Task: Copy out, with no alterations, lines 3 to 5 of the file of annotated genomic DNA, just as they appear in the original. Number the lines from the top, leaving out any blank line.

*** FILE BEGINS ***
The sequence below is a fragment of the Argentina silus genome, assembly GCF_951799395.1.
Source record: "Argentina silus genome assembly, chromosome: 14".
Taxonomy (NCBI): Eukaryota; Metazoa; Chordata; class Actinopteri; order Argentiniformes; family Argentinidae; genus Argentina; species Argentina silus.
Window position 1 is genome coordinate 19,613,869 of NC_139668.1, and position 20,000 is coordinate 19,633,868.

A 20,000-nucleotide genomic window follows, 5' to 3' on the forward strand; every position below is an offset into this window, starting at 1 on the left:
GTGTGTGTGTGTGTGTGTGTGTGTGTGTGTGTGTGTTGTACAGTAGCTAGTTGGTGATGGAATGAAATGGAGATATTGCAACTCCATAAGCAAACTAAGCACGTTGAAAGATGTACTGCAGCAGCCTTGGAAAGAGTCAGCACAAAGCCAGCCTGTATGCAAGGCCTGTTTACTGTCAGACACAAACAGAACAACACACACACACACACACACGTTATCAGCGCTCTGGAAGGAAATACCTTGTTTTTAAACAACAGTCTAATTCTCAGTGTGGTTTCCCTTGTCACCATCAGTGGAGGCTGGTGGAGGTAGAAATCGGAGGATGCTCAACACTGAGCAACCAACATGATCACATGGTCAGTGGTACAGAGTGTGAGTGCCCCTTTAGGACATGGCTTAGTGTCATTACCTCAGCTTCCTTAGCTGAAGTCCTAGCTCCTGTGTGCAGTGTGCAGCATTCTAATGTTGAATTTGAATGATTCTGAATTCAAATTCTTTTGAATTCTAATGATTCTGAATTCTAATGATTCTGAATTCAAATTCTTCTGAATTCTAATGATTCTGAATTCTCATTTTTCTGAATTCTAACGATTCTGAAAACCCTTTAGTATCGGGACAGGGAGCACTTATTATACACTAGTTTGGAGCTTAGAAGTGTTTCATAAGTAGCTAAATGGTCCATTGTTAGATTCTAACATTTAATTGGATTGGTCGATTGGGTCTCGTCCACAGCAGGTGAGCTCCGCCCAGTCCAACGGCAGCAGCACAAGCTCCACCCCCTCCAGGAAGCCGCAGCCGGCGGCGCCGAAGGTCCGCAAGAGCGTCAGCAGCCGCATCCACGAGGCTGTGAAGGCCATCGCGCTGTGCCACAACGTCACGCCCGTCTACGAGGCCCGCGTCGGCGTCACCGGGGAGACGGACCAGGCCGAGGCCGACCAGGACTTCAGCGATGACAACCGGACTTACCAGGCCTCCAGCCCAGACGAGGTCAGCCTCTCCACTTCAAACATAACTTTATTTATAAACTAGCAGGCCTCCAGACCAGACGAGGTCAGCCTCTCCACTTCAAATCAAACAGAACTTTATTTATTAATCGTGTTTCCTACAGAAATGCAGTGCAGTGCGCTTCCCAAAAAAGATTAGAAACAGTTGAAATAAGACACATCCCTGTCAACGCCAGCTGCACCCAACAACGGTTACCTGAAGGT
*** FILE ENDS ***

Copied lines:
Taxonomy (NCBI): Eukaryota; Metazoa; Chordata; class Actinopteri; order Argentiniformes; family Argentinidae; genus Argentina; species Argentina silus.
Window position 1 is genome coordinate 19,613,869 of NC_139668.1, and position 20,000 is coordinate 19,633,868.

A 20,000-nucleotide genomic window follows, 5' to 3' on the forward strand; every position below is an offset into this window, starting at 1 on the left: